Mowing the lawn has been a constant feature of my life for as long as I can remember; yet it is so mundane a task that I can recall so little about it. Obviously I was too young at first to do anything in the garden but watch others at work, but by the time I moved into my teenage years I was helping my father to cut the grass, and particularly to do the edges with shears. Dad’s contribution was to install ever more complicated motors to drive the simple Qualcast push mower that he started off with.
His first attempt was to fit a 34 cc 2 stroke JAP engine, which only powered the cutting cylinder and not the roller, which would have made the machine self-propelled. Even so it was a little under-powered, so he moved on to a TVO 4 stroke BSA engine. TVO (tractor vaporising oil) is otherwise called kerosene or paraffin. The engine had to be warm to vaporise the oil, so it had a small subsidiary petrol tank for starting. We used to run our engine mostly on petrol, because by the time it had warmed up enough to switch over to paraffin the lawn was cut and it was time to put the mower way.
At 120 cc this BSA motor was quite adequate for the cutting the lawn, and next my father wanted to make his mower self-propelled. The meant adding a clutch and a belt drive to power the roller. This added a complication, because the mower ran a little too fast and poor Daddy had almost to run to keep up with the machine. Rather than adjust the gearing he decided to remove the petrol engine and go electric instead; so next it was off to Hagg’s shop in King Street to select an electric motor. He tried both mains (which meant a long cable) and battery power that needed a heavy 12 volt car battery. You may wonder why he did not simply buy a motor mower, but the fact is that he loved the experiments he was making; he said that buying a motor mower was too expensive, but he must have spent much more on his schemes than several off-the-shelf mowers would have cost. The hours he spent on the work bench devising solutions to mechanical problems were much more interesting to him than the boring business of actually cutting the grass.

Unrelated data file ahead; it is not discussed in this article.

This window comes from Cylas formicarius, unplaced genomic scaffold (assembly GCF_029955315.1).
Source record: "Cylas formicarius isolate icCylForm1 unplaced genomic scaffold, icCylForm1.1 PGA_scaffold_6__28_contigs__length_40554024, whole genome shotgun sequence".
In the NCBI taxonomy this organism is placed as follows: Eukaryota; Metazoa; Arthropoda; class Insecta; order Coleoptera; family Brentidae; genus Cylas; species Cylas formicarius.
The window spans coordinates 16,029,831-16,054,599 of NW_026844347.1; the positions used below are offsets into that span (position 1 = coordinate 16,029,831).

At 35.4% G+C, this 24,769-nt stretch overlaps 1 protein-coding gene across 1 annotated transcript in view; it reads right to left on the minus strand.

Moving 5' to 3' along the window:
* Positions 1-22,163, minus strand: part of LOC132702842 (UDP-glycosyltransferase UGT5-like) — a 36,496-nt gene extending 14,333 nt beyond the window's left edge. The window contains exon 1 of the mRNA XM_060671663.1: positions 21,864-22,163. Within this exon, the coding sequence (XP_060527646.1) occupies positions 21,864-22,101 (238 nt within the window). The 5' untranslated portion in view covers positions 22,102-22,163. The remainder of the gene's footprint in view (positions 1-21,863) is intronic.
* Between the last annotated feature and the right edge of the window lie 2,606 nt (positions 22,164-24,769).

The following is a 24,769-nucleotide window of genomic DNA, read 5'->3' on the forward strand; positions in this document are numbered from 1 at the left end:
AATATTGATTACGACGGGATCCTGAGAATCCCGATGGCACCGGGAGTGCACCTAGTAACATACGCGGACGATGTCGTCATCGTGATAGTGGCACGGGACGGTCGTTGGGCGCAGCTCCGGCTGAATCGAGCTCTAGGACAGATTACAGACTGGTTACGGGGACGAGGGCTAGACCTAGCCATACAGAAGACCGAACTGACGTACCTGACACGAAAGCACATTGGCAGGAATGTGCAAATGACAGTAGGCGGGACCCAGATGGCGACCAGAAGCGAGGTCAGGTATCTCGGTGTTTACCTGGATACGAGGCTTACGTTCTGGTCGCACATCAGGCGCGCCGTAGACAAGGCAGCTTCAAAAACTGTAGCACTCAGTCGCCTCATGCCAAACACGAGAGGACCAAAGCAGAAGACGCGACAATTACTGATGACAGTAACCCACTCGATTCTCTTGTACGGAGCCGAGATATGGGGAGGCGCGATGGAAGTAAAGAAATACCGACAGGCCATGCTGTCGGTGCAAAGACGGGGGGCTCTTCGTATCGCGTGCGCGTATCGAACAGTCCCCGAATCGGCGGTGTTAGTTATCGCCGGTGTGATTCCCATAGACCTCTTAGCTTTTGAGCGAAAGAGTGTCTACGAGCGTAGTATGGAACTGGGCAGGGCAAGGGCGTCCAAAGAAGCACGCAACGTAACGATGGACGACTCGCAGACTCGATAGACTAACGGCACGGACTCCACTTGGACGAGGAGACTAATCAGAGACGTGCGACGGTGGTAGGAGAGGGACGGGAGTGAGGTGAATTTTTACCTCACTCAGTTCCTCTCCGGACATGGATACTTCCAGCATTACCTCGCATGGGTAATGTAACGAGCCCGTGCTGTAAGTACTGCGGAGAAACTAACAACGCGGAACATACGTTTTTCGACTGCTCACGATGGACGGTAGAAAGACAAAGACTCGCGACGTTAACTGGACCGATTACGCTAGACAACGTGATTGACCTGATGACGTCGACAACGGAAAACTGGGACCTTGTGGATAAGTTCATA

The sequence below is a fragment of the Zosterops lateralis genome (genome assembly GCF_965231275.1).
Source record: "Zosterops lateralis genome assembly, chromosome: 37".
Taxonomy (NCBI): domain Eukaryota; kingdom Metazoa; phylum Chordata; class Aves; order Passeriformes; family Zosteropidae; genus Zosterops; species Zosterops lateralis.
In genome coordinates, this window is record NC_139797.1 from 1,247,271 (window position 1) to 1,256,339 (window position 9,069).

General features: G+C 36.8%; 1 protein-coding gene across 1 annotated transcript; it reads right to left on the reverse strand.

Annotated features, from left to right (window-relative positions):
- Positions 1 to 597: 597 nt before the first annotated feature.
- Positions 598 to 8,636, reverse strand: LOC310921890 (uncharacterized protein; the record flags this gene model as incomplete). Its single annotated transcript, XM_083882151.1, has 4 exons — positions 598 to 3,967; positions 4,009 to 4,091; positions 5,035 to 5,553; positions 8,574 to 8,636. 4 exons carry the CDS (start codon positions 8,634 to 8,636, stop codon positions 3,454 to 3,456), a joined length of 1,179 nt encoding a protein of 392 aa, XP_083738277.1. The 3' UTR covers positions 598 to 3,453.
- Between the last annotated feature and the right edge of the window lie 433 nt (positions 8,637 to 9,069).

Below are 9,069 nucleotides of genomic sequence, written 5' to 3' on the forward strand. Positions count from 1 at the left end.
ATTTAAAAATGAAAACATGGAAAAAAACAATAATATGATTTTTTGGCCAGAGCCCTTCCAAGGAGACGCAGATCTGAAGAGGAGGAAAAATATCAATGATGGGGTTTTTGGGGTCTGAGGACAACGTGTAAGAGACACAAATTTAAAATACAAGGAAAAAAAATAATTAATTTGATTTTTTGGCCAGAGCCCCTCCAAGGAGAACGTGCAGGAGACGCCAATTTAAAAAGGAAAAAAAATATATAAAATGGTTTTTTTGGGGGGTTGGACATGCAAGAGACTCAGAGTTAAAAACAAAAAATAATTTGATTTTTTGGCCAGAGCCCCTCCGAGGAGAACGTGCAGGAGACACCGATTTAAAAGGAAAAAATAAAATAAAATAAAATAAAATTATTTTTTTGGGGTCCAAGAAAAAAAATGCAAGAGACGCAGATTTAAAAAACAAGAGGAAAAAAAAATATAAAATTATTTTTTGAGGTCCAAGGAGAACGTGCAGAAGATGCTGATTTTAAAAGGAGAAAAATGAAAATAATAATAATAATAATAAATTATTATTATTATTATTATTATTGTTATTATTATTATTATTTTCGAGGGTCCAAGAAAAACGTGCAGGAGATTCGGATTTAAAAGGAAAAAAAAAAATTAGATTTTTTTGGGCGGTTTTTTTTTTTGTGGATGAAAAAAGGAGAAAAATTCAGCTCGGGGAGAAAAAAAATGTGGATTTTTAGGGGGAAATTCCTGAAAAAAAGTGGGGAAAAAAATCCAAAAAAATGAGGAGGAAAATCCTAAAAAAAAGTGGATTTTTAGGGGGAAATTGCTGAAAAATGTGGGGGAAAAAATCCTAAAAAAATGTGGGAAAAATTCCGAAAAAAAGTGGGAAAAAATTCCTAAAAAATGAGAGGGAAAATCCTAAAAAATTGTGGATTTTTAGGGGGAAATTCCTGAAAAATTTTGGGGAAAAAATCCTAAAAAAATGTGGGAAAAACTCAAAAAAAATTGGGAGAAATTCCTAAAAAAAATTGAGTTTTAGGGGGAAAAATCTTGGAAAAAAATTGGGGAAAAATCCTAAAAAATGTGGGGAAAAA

Eventually he did buy a Mountfield petrol rotary mower. The design of this machine (illustrated above) has not changed in fifty years. Our front lawn at Poringland was quite large, so as my father got older and more frail a reliable motor mower was becoming needed. For one thing the Montfield was much easier to start than the JAP or BSA engines, as it had an automatic rewind on the starting rope, which the others did not. With those engines you had to wind the rope by hand, and if it misfired (as often was the case) you had the tedious business to do again.
While my father was busy experimenting with his lawn mower I had moved on through school to university, and you might think that the study of Anglo-Saxon England and Baroque architecture had pushed all thoughts of mowing the lawn to one side, but this was not so. My landlady had to get up early in the morning to catch the train from Oxford to London, where she was librarian at Imperial College. This left me alone to make my own breakfast, read history books and incidentally to cut the grass in front of her house!
We briefly lived in a second floor flat when I was first married, and there was of course no lawn to mow. Soon we moved into a bungalow which had both a front and a back lawn, and out came the mower again. Our next house (where we still live) also has grass to cut, but now we have gardener to it for us. Now I just clip a bit here and there with garden shears which, as you may recall, is how I started all those years ago.
THE BLOG FOR THE STORY OF EAST ANGLIA